Determined not to let this opportunity pass, my father was soon making plans to explore this bounty and mild sunny days in autumn or spring would be perfect for the trip. In a small wooden rowboat hired from a nearby boatshed, my dad, mum and I started making our 20-minute trips across the Parramatta River to mussel HQ. I was only seven or eight, but insisted on helping with the rowing. My skinny arms worked hard, but the heavy timber oars soon had me struggling. We wore no lifejackets, sunscreen or hats – and carried no water – just hessian sacks for the haul and the special mussel harvester invented by my handyman dad.

My father had fashioned a piece of fine wire mesh into a bucket shape and attached it to the bottom of a metal garden rake. When we reached the island, my mother and I stood at one end of the boat, steadying it with our arms wrapped around a pylon while my father, balancing at the other end, lowered the hand-crafted contraption deep into the water. A few upward scrapes against the timber pylon and the mesh collected all the loosened mussels.

Molluscs produce an amino acid that helps them cling tenaciously to piers, rocks and boat hulls, so this was tough work.  Dad was always careful to harvest them deep in the water as he thought they were less likely to be contaminated by fuel spills. This determination to deliver us from food poisoning had him leaning so far out of the boat we always anticipated a man overboard situation.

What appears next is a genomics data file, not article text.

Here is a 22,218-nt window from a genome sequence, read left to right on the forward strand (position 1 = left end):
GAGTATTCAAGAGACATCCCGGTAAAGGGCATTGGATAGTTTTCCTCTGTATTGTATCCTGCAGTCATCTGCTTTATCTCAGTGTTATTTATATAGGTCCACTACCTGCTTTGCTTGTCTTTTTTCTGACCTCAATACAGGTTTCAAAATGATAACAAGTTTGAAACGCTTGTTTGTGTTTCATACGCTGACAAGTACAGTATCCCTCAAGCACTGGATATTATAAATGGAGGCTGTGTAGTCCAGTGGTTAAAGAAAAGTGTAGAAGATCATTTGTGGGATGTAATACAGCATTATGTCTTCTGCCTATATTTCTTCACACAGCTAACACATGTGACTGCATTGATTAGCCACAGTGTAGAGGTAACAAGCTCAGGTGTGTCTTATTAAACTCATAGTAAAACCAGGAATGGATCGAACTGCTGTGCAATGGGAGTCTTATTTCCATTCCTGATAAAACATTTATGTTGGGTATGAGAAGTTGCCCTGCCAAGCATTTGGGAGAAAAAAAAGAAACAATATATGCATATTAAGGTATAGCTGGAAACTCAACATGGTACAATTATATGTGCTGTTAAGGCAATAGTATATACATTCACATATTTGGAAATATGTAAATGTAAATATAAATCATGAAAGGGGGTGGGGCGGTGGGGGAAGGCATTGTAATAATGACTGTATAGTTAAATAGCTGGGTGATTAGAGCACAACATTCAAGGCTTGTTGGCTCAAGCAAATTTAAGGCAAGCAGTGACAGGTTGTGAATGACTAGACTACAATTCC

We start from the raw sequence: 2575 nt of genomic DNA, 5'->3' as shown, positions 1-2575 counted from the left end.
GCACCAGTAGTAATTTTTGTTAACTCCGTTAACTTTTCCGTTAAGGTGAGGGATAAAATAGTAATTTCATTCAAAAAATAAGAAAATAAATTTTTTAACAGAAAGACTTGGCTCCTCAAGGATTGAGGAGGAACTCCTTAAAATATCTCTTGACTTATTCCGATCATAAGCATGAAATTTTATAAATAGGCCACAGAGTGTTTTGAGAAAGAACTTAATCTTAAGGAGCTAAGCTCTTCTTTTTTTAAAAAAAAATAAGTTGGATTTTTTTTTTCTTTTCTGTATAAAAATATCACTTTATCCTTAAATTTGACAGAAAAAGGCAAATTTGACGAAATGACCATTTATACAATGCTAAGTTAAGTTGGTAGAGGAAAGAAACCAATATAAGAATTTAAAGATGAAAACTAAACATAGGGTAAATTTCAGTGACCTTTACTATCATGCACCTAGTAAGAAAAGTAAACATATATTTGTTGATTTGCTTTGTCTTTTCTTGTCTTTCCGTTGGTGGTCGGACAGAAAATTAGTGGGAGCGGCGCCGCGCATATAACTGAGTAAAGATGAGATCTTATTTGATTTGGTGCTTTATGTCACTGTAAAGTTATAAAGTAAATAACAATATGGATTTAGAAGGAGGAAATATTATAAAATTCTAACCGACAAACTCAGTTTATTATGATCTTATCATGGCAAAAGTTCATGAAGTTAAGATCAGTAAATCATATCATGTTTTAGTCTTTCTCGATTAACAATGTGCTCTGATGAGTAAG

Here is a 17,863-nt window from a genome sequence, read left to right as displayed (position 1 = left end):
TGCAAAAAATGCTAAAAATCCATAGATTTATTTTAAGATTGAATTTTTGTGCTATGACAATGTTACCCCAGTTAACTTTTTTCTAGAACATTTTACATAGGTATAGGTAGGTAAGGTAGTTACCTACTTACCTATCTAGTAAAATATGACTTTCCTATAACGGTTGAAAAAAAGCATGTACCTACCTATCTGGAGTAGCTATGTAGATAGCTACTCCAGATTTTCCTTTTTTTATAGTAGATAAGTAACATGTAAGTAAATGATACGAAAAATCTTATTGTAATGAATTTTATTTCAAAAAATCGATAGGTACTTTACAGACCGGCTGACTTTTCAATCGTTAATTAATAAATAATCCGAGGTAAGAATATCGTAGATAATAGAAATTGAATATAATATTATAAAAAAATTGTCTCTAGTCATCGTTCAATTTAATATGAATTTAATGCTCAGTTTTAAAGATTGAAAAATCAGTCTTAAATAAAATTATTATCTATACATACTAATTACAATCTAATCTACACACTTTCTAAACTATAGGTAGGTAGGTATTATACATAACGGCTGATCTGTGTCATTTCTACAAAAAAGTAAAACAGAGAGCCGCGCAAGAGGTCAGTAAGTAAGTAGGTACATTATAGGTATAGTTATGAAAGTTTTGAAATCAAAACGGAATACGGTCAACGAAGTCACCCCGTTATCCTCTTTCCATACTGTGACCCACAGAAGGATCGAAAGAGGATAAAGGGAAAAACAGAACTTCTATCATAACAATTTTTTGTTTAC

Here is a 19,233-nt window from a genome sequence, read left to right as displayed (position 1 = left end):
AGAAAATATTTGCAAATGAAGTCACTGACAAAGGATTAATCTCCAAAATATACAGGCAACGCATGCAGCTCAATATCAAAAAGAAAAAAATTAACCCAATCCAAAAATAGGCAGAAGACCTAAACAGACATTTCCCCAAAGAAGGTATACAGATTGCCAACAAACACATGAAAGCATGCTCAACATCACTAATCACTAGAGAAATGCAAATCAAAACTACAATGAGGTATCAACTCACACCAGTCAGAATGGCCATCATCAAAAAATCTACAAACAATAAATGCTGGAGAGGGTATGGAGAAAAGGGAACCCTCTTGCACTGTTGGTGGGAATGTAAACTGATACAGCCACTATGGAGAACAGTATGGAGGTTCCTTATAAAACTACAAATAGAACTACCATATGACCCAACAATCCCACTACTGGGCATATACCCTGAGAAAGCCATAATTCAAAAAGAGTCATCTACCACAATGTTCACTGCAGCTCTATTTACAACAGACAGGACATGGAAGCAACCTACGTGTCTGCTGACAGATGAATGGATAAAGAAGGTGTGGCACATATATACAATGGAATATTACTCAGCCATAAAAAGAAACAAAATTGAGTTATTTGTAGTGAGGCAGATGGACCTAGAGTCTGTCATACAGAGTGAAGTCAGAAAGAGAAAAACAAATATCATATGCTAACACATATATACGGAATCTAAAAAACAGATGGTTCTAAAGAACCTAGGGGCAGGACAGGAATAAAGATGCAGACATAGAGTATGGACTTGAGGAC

Three or four sackfuls (about 30 kilos) later, we’d head home, with my father doing most of the rowing while we nursed our scratches and bruises from hugging the pylons too tightly while he foraged. The homeward journey seemed to take forever and was uncomfortable and cramped with the haul taking up precious leg space. The boat was heavier than it had been during the outward journey, but my father rowed on, dodging passing motorboats and welcoming the occasional splashes of cold water on his white Bonds singlet. 

The trip finished, we unloaded the boat on the beach while the Anglo-Australian fishermen shook their heads, yelling to us that the mussels were not fit for human consumption. My parents told me not to worry about ‘gli Australiani’ and reassured me it was their loss.

Back at our house, the crowds started gathering. Our family friends had all come round to collect their share, some staying for lunch or dinner. After cold beers, it was time for rinsing off, scrubbing and de-bearding – of the mussels, not the crew. We cooked up a feast and ate them stuffed, steamed, crumbed and fried, added to a risotto, tossed into a pot of pasta. With plenty of leftovers, we were in mussel heaven for days.

These days I buy mussels wrapped in plastic and paper from a trusted fishmonger but I miss the days of bringing them home in wet hessian sacks, with their distinctive sea-salt smell.

One of my favourite ways to eat them is as the Venetians do – stuffed and baked in the oven and called Muscoli or ‘pedoci’ al Pangrattato.

 

Fried mussels

For four people:

2 kgs medium sized mussels ….. 1 cup breadcrumbs ….. 1/2 cup finely chopped parsley ….. 1-2 cloves garlic, finely chopped ….. pinch of salt and freshly ground black pepper ….. 1/4 cup olive oil ….. lemon juice to taste